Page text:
Sometimes you have to exclude your child with special needs from the fun events the rest of the family is going to enjoy. You will feel very guilty. It will be OK.
Cerebrally, it will make sense to you, but your heart won’t forgive you. I’d like to say that it gets easier with the passing years, but I haven’t found that to be true.
The four of us (everyone but Jake) are climbing Katahdin on Saturday, and everyone is looking forward to it. Jake typically hates hiking, and complains from almost the minute we leave the van. A ten mile hike up Mt. Katahdin will kill him. He has the physicality necessary, but lacks the mental fortitude. This is a kid who complains that he’s tired after 30 minutes in the Bangor Mall. This is why I’ve made other arrangements for him.
Watch this video compilation of the last “big” hike we took as a family. Pay particular attention to the last minute or so.
Last night at dinner, we were talking about it and (gasp!) Jake asked if he could go. I told him he was going to spend the day with his grandmother. He was not pleased. He wants to go, he says. I explained to him that it’s a long way and that he can’t turn back once we’ve started. He didn’t care. I reminded him that he hates hiking. Still, he didn’t care.
I made the brilliant and predictable parenting move of having him prove his determination/worthiness to me. I said that we’d go for a brisk 5 mile walk around town after dinner and if he could do it with a smile on his face, and not fall too far behind, then he could come with us. “Tonight”, he asked? Yup. It’s cold, windy, and drizzling; but let’s go.
He reluctantly agreed and held on for about a half hour of marching up and down the hilly streets of East Millinocket. He was as stoic as I’ve ever seen him, and was beginning to wrap my head around the idea that he would probably HAVE to come with us, when he finally broke. He got a little frustrated with my relentless turning AWAY from home, and not returning to it. He had asked me how long it would take about a thousand times. He wanted to know when we’d get up (4:45 a.m.), how many miles (10+), and how long we’d be gone (over 12 hours).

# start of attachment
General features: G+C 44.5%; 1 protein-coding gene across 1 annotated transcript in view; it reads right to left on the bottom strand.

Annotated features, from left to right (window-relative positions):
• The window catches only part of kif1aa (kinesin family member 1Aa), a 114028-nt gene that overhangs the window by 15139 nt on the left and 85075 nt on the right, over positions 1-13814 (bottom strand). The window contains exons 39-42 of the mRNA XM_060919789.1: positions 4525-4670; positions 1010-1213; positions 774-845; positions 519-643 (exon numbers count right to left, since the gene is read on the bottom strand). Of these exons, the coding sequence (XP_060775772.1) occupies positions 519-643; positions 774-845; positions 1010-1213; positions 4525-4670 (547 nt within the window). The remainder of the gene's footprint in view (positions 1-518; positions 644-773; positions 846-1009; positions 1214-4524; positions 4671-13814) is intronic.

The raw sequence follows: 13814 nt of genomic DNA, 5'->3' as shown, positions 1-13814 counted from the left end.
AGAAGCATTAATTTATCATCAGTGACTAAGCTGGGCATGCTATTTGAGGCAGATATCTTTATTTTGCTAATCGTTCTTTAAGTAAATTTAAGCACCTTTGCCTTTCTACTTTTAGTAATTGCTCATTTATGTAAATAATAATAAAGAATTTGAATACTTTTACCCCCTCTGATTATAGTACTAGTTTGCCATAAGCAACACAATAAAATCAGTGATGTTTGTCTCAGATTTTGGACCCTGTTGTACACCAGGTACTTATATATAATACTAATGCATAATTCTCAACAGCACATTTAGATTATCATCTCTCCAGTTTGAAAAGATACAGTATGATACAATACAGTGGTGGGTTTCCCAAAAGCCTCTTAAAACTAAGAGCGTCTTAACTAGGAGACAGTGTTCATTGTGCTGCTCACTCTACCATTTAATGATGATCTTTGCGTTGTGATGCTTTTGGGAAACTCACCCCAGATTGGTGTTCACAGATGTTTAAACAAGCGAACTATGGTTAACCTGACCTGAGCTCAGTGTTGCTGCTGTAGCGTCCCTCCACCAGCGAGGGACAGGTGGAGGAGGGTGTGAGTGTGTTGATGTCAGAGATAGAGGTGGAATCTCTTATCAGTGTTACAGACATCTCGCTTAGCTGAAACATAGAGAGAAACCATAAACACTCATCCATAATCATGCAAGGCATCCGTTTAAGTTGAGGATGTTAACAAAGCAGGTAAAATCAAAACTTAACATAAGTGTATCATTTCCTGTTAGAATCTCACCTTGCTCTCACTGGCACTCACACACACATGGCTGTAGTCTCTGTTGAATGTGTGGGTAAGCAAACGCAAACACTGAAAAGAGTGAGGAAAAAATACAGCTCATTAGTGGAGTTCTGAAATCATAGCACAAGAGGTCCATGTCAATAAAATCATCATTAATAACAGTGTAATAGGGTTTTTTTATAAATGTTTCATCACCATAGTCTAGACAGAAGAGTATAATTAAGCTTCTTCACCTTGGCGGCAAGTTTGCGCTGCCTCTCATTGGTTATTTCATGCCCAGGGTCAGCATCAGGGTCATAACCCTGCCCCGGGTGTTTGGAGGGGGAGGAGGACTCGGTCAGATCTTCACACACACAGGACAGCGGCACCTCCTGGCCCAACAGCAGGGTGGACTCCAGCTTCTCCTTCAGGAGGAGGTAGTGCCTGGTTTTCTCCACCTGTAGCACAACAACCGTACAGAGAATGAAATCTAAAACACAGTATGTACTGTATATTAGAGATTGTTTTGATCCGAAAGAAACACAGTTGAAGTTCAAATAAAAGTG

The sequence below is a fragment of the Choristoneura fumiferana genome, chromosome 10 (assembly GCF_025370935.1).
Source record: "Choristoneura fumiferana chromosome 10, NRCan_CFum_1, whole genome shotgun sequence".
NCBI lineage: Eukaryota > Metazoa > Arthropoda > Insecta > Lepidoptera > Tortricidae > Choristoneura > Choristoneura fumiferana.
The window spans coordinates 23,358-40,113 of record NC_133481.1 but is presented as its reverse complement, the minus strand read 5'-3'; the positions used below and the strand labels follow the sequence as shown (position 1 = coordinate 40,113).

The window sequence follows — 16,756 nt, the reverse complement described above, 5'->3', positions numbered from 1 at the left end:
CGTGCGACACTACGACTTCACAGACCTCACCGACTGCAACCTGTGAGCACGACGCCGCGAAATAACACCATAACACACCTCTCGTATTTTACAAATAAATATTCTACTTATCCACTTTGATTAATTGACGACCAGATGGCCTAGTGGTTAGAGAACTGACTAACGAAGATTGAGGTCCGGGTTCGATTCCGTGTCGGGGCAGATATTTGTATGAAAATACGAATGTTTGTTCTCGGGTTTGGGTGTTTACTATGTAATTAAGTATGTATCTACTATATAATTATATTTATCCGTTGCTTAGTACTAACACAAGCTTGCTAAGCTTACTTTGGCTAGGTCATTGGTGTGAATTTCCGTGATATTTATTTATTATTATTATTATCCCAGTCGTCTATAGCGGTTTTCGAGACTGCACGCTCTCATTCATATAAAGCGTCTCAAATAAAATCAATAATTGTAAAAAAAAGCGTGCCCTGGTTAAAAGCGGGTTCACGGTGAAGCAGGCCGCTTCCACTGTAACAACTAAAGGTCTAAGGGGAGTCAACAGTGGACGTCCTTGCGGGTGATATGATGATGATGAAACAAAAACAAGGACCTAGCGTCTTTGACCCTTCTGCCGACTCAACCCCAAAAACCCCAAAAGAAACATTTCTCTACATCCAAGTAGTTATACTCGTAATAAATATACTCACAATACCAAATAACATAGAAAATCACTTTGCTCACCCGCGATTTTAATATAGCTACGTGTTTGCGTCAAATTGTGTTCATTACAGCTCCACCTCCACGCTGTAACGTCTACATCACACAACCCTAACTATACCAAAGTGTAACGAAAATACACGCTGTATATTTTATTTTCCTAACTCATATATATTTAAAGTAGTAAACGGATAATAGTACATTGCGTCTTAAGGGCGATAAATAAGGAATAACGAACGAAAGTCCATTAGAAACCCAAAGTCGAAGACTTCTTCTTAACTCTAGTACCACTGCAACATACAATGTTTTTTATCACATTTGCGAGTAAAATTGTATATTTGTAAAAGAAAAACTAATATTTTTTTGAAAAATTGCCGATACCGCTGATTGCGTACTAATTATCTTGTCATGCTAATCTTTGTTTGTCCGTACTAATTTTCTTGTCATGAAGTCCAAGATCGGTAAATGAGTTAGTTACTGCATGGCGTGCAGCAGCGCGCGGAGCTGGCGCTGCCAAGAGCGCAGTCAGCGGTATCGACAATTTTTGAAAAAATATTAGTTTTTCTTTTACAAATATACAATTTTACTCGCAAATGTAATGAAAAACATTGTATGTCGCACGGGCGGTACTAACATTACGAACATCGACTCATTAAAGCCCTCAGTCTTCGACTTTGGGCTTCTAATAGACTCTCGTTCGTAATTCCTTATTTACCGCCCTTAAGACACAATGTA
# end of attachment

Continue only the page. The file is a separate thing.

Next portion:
After he finally got grumpy, I told him that it’s that kind of thing that makes me not want him to go. He’s going to grump all day, not have any fun, and bring the rest of us down with him.
“That’s not fair!!”
To be honest, I’m not sure if this is a genuine expression of emotion, or just something he’s picked up via echolalia and is regurgitating it at the opportune moment. I’ve never heard him say it before. Were we having a moment? We slowed our pace, and I asked him what he was thinking.
He told me that his muscles are all grown up and he won’t get tired. I told him that I know he’s strong, but he just doesn’t have very much fun hiking. I want to be with him, but I want to make sure he’s having fun. After quite a bit of back and forth, he conceded that he wouldn’t go on Saturday. I hated to talk him OUT of doing something, but I know he won’t buck up and soldier on when things get tiring.
On our way home, arm-in-arm, we settled on a compromise: he and I would tackle a short hike next week (ice caves or Blueberry Ledges or something), and if it goes well, we’ll try something bigger. If that goes well, etc. etc. He said he wants to make sure it’s the five of us.
That’s when I realized that it wasn’t just the hiking that he was missing out on, but the family togetherness/inclusion that he was longing for. That hurt. I promised that we’d all go.
He agreed with my plan, and we made it home in time to video another round of us playing Mario Party 10 for his YouTube channel, something we all gather together and do for/with Jake all the time. That’s the difference between us – we can suck it up and play a game on film for him, all the while acting excited and whooping it up. He can’t make it to the trailhead without complaining and bringing down the whole hiking party.
I love my son, but I loathe the idea of dragging and coercing him up and down Mt. Katahdin. We’re going to go and try and have guilt-free fun without him, and he’s going to hang out with Meme and watch SpongeBob. Not fair? You bet it’s not fair. It’s the sucky choice, but sometimes it needs to be made.
Wish us luck.
Have any of my readers ever had to set one kid aside for the benefit of the greater good of the group, disability or not? Should I risk the enjoyment of the group and bring him along? Prove to him he’ll survive? Teach him a lesson? I welcome your thoughts.